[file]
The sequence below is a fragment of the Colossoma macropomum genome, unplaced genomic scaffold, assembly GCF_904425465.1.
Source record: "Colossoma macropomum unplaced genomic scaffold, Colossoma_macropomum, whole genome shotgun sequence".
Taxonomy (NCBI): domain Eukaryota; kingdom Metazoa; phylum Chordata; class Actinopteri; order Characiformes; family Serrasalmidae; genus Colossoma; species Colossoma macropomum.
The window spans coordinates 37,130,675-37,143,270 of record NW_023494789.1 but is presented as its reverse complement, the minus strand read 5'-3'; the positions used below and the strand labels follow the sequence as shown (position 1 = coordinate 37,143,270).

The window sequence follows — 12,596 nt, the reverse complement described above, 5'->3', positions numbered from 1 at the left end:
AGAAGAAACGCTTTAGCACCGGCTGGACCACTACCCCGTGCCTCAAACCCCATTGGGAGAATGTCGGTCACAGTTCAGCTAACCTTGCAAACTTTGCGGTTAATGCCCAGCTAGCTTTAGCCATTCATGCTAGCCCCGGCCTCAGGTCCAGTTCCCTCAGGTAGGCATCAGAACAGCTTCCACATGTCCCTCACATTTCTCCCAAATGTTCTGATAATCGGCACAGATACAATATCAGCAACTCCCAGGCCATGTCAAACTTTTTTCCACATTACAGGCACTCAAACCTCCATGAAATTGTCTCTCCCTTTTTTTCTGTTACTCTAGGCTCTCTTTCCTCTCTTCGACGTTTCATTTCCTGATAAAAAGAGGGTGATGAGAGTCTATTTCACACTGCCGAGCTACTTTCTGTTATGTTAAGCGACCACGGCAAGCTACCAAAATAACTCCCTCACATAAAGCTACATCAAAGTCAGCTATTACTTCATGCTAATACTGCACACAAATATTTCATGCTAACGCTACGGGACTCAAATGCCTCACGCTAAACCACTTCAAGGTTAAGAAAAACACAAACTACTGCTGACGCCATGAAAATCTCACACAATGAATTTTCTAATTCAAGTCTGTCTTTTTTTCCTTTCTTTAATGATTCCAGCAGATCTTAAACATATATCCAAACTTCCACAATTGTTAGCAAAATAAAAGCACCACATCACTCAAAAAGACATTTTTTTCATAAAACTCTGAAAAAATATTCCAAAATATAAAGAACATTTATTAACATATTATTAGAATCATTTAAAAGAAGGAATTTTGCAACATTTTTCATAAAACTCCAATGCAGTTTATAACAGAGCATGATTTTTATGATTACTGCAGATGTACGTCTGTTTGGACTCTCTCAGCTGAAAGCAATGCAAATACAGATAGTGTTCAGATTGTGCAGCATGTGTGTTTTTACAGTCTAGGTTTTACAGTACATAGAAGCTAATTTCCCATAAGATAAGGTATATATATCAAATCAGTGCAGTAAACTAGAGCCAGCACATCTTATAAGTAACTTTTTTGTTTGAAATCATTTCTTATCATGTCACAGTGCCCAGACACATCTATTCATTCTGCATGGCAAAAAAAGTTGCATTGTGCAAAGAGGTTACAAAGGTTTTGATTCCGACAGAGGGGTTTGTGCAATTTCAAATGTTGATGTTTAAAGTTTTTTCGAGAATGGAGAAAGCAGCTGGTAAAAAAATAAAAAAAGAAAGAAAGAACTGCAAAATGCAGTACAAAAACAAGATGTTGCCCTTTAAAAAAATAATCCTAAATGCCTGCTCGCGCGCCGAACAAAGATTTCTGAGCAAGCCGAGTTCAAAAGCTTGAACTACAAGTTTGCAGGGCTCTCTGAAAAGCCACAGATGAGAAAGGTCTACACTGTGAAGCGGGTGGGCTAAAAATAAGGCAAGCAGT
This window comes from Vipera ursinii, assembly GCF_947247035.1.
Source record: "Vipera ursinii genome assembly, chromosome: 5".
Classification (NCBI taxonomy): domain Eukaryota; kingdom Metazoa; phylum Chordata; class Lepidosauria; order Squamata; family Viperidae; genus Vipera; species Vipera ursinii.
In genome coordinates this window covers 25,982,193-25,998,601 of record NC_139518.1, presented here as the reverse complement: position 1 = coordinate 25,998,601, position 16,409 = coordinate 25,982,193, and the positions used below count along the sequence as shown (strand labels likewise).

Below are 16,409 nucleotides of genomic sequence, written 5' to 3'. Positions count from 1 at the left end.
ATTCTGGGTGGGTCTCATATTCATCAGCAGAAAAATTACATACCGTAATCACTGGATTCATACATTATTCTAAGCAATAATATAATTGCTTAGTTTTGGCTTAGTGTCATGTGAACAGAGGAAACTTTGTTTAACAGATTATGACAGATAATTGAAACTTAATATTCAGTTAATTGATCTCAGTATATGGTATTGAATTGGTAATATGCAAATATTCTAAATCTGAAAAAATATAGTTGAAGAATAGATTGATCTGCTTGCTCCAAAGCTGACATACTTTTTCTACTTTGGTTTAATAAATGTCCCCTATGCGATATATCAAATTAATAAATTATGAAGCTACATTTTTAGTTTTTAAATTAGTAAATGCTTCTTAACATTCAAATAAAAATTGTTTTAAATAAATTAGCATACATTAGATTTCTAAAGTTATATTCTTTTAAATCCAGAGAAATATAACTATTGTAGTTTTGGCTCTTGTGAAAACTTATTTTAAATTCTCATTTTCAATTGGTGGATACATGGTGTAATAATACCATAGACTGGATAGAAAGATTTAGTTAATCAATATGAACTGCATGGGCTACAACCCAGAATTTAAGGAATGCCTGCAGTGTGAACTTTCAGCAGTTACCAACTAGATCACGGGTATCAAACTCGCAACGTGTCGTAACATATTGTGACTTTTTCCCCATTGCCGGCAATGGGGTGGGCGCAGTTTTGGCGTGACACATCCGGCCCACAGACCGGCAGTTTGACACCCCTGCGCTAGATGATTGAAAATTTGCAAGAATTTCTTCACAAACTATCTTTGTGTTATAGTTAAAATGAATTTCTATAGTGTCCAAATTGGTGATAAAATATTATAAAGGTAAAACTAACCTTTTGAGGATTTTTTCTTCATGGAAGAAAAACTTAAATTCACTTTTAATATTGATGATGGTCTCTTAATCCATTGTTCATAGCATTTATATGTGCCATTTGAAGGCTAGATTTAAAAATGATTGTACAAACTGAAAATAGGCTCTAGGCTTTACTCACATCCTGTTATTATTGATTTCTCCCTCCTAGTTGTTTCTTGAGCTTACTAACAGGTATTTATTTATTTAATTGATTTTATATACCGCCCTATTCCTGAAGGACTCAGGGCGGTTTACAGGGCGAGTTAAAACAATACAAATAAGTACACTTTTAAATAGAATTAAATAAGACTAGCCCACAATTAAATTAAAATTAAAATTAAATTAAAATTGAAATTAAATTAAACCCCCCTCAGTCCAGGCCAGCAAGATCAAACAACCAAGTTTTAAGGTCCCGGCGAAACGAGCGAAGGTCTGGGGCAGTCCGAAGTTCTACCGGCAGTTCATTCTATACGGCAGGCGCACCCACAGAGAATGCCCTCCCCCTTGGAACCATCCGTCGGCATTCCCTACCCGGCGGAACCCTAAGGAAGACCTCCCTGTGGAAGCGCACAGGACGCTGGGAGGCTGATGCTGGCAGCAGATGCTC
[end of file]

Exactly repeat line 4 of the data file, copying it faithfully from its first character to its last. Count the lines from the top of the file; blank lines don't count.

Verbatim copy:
The window spans coordinates 37,130,675-37,143,270 of record NW_023494789.1 but is presented as its reverse complement, the minus strand read 5'-3'; the positions used below and the strand labels follow the sequence as shown (position 1 = coordinate 37,143,270).